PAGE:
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CPS To Review Evidence Into Death of Railway Worker Belly Mujinga

CPS To Review Evidence Into Death of Railway Worker Belly Mujinga
05 June 2020 | Updated 18 June 2020
 

The Crown Prosecution Service is to review evidence into the death of railway worker Belly Mujinga, a ticket officer with underlying respiratory problems who died from coronavirus.

Mujinga was spat and coughed at on the station concourse by a man claiming to have coronavirus days before she died. According to a breaking news report by HuffPost, the evidence is being reviewed in “recognition of wider public interest”.

The British Transport Police investigated the assault but ruled that there was "no evidence" to substantiate any criminal offences having taken place, and that the death of  Mujinga was not a consequence of the incident.

The BBC published this morning that the main suspect had a negative antibody test in the time after the incident.

The incident has raised general questions on the issue of how employers can best protect their staff in these situations. The Transport Salaried Staffs' Association (TSSA) general secretary Manuel Cortes commented at the time that:  "As a vulnerable person in the 'at-risk' category, and her condition known to her employer, there are questions about why she wasn't stood down from frontline duties early on in this pandemic."

 

Bullying and harassment at work

 

“Belly Mujinga’s tragic death shows the need for transparent policies within an organisation to support employees if they experience bullying and harassment from customers and clients."

–Sandra Kerr CBE

Race Director, Business in the Community

 

Sandra Kerr CBE, Race Director at Business in the Community, offered the following comment:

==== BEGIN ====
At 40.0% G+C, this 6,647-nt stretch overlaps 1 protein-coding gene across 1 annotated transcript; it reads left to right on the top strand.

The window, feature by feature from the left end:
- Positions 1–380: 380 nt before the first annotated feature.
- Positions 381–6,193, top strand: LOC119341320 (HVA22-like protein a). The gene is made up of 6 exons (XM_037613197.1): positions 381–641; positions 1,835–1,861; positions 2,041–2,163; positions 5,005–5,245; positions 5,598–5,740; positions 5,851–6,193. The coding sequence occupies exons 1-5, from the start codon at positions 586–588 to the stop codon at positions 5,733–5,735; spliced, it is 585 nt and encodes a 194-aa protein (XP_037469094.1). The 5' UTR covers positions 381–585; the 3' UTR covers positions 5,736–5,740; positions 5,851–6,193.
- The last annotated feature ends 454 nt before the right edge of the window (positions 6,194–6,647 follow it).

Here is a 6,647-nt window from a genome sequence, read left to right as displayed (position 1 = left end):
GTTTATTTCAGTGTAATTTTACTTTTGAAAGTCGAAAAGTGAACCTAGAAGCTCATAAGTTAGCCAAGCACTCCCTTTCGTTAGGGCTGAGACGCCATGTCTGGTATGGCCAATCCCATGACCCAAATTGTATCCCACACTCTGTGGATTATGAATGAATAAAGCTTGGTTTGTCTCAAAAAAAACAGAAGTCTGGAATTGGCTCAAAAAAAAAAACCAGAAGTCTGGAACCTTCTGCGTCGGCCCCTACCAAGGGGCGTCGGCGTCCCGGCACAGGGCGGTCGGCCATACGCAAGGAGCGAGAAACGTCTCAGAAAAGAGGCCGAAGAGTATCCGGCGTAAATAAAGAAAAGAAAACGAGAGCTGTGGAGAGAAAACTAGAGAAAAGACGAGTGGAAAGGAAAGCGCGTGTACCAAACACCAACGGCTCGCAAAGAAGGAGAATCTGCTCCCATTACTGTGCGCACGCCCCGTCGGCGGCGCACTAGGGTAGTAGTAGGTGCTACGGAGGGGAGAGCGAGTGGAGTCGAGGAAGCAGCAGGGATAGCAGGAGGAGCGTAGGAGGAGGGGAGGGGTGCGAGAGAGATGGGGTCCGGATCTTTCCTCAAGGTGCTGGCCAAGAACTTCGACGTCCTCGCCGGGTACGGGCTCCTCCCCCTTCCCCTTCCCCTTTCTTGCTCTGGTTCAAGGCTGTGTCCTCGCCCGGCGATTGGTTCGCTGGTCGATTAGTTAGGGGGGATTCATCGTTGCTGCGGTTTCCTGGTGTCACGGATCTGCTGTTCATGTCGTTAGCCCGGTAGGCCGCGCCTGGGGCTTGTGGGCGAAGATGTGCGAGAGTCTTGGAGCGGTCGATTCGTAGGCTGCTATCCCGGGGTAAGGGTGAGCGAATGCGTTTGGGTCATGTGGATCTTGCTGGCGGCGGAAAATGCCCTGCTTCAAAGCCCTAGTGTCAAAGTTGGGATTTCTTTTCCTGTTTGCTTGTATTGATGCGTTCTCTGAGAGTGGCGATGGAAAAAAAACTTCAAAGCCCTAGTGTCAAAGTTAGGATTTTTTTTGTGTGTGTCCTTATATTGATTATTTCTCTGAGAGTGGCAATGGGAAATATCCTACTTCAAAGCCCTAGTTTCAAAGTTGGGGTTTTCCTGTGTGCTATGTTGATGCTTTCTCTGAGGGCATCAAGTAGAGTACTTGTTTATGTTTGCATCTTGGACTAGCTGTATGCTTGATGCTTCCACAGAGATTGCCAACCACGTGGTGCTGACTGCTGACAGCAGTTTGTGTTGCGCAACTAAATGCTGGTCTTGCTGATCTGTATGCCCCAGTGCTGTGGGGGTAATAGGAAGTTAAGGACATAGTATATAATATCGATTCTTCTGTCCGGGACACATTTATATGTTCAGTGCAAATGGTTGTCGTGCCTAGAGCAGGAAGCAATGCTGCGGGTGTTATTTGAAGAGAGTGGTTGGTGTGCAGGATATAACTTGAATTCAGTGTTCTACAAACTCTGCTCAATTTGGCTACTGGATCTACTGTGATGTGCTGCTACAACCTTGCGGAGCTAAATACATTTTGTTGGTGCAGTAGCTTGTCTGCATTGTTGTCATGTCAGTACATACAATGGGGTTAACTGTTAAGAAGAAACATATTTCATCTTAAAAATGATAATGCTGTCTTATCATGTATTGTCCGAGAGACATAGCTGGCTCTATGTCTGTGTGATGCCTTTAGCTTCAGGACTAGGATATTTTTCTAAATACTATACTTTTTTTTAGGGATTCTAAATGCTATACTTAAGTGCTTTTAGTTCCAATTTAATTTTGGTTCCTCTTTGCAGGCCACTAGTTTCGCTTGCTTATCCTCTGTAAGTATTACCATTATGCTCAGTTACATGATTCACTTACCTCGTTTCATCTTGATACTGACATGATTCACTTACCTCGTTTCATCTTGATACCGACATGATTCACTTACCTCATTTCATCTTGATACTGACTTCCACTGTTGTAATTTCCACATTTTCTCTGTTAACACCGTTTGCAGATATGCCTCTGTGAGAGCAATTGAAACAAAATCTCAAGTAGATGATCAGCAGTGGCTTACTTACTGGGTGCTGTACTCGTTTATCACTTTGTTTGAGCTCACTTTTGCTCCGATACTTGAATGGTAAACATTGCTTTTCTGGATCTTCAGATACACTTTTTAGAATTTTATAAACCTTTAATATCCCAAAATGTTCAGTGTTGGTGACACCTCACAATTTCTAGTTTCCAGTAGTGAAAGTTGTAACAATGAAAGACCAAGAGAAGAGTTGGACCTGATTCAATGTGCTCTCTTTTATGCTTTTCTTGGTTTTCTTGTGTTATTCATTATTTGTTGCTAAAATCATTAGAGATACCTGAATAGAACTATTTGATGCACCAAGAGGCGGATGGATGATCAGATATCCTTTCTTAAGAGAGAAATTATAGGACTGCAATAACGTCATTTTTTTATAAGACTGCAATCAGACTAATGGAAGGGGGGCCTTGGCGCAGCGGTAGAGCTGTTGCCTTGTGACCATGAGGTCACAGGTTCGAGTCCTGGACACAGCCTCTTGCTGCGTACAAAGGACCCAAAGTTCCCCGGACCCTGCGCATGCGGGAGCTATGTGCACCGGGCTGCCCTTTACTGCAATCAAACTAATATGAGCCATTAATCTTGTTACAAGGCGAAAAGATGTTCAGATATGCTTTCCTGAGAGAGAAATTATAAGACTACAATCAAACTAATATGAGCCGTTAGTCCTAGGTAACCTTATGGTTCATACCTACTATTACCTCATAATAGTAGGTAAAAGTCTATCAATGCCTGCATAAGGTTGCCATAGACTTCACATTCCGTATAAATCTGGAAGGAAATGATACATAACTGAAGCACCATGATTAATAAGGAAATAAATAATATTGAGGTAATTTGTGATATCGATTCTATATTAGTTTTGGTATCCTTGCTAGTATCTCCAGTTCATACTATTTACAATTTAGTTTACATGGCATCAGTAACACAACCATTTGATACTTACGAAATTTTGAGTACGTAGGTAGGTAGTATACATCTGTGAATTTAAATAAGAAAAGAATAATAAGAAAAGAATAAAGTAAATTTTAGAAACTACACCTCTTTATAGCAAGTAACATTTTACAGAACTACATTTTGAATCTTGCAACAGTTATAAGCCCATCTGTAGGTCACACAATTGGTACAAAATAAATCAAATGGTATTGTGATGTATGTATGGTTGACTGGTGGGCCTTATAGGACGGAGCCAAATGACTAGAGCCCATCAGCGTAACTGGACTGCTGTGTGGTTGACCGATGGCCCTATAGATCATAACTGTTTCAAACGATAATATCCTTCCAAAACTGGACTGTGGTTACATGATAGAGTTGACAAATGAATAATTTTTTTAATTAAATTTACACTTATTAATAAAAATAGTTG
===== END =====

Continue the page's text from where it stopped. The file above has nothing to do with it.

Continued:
“Belly Mujinga’s tragic death shows the need for transparent policies within an organisation to support employees if they experience bullying and harassment from customers and clients. The Race at Work 2018 survey demonstrated that there had been an increase in bullying and harassment from 2015 to 2018. 

“Since 2015 there has been an increase in the proportion of people from a BAME background who report they have witnessed or experienced racist harassment or bullying from customers or service users (up to 19% from 16%) – with those people of a mixed ethnicity experiencing the largest increase in harassment or bullying from customers (20% up from 13%).”

 

"Her employer, Govia Thameslink Railway, should have protected Belly better. Firstly she had a respiratory problem so she shouldn’t have been forced to work. Secondly, there was no protective equipment for her — like visors. That’s why we’re calling them to do better." 

–Lusamba Katalay

Belly Mujinga's husband

 

Latest from Belly Mujinga's family

 

An online petition on Change.org from Mujinga's family states that: "Belly's family are managing this petition with the support of the TSSA union. At this time, we are not pursuing a prosecution but are still campaigning to secure protection and support for those working at GTR [Govia Thameslink Railway]" 

Lusamba Katalay, Mujinga's husband, shared the following words in a post on Medium:

"Her employer, Govia Thameslink Railway, should have protected Belly better. Firstly she had a respiratory problem so she shouldn’t have been forced to work. Secondly, there was no protective equipment for her — like visors. That’s why we’re calling them to do better." 

Picture: London Victoria Station. Image credit: Network Rail

Article written by Ella Tansley | Published 05 June 2020

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